In this paper, we consider Markov Decision Processes (MDPs) with error
states. Error states are those states entering which is undesirable or
dangerous. We define the risk with respect to a policy as the probability of
entering such a state when the policy is pursued. We consider the problem of
finding good policies whose risk is smaller than some user-specified threshold,
and formalize it as a constrained MDP with two criteria. The first criterion
corresponds to the value function originally given. We will show that the risk
can be formulated as a second criterion function based on a cumulative return,
whose definition is independent of the original value function. We present a
model free, heuristic reinforcement learning algorithm that aims at finding
good deterministic policies. It is based on weighting the original value
function and the risk. The weight parameter is adapted in order to find a
feasible solution for the constrained problem that has a good performance with
respect to the value function. The algorithm was successfully applied to the
control of a feed tank with stochastic inflows that lies upstream of a
distillation column. This control task was originally formulated as an optimal
control problem with chance constraints, and it was solved under certain
assumptions on the model to obtain an optimal solution. The power of our
learning algorithm is that it can be used even when some of these restrictive
assumptions are relaxed.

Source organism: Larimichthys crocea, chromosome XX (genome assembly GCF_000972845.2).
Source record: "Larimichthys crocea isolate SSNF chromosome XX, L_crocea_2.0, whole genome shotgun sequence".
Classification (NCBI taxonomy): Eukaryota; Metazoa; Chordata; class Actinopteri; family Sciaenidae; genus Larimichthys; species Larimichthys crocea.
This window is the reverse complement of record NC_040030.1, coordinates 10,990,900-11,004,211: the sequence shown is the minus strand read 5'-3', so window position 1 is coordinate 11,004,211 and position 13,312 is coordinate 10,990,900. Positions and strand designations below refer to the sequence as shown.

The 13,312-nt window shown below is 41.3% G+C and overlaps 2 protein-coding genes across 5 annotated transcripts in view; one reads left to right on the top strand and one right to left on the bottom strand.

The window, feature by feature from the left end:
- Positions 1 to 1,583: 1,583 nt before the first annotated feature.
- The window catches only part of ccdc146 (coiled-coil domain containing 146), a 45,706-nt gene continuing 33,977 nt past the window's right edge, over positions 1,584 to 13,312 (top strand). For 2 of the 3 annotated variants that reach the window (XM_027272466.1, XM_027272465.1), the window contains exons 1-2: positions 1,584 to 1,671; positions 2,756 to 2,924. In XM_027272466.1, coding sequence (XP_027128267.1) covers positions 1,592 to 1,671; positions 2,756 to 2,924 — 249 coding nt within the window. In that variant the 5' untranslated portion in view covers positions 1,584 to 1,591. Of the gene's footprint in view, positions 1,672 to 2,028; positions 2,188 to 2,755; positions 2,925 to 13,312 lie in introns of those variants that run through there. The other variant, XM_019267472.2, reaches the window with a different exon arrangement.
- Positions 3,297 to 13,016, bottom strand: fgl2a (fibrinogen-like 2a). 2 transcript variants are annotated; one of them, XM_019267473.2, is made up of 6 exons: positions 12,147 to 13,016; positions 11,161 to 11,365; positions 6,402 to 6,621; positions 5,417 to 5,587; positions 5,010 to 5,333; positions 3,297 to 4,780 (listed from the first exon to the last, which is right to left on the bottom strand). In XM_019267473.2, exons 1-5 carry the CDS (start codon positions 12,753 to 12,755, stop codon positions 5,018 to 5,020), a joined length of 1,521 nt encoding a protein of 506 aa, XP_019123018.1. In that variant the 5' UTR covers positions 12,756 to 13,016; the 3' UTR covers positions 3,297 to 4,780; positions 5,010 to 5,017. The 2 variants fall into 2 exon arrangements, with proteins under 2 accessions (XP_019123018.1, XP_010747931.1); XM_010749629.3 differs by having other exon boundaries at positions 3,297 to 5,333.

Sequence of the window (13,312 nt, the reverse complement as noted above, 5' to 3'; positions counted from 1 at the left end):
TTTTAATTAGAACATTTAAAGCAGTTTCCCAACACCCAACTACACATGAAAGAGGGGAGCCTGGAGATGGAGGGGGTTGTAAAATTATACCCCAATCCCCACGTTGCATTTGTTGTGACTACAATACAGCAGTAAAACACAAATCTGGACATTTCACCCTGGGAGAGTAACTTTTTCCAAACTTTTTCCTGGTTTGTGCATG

We present methods for optimizing portfolios, asset allocations, and trading systems based on direct reinforcement (DR). In this approach, investment decision-making is viewed as a stochastic control problem, and strategies are discovered directly. We present an adaptive algorithm called recurrent reinforcement learning (RRL) for discovering investment policies. The need to build forecasting models is eliminated, and better trading performance is obtained. The direct reinforcement approach differs from dynamic programming and reinforcement algorithms such as TD-learning and Q-learning, which attempt to estimate a value function for the control problem. We find that the RRL direct reinforcement framework enables a simpler problem representation, avoids Bellman's curse of dimensionality and offers compelling advantages in efficiency. We demonstrate how direct reinforcement can be used to optimize risk-adjusted investment returns (including the differential Sharpe ratio), while accounting for the effects of transaction costs. In extensive simulation work using real financial data, we find that our approach based on RRL produces better trading strategies than systems utilizing Q-learning (a value function method). Real-world applications include an intra-daily currency trader and a monthly asset allocation system for the S&P 500 Stock Index and T-Bills.